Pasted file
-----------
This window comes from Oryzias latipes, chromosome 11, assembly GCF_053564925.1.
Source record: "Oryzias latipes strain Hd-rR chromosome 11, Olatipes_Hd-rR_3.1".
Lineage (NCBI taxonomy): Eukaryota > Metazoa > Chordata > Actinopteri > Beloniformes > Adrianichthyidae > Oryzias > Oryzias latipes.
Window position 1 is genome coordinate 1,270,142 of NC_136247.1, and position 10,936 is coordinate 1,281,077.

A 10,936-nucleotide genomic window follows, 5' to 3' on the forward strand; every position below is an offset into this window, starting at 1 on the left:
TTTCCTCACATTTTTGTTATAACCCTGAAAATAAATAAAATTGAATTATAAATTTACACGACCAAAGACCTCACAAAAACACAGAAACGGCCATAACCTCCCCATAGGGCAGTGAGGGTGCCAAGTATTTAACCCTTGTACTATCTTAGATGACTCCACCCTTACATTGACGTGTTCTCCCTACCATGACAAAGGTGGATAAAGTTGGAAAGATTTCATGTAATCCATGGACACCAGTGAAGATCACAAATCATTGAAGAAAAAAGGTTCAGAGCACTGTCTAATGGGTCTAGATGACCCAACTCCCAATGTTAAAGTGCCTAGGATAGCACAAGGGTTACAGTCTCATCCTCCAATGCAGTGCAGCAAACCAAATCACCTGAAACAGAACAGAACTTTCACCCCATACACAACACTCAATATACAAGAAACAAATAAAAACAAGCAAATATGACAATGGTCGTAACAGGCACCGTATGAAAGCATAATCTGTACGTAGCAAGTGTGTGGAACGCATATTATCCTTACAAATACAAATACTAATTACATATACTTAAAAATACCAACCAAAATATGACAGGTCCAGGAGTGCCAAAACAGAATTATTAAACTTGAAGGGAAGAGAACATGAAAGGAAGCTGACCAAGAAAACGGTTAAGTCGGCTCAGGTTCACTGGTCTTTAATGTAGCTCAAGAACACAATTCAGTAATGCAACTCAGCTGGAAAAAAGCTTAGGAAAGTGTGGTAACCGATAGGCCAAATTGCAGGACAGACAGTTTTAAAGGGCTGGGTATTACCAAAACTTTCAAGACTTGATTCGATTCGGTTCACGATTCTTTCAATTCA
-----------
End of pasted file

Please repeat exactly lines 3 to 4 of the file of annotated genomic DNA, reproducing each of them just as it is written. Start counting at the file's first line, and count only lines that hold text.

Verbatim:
Lineage (NCBI taxonomy): Eukaryota > Metazoa > Chordata > Actinopteri > Beloniformes > Adrianichthyidae > Oryzias > Oryzias latipes.
Window position 1 is genome coordinate 1,270,142 of NC_136247.1, and position 10,936 is coordinate 1,281,077.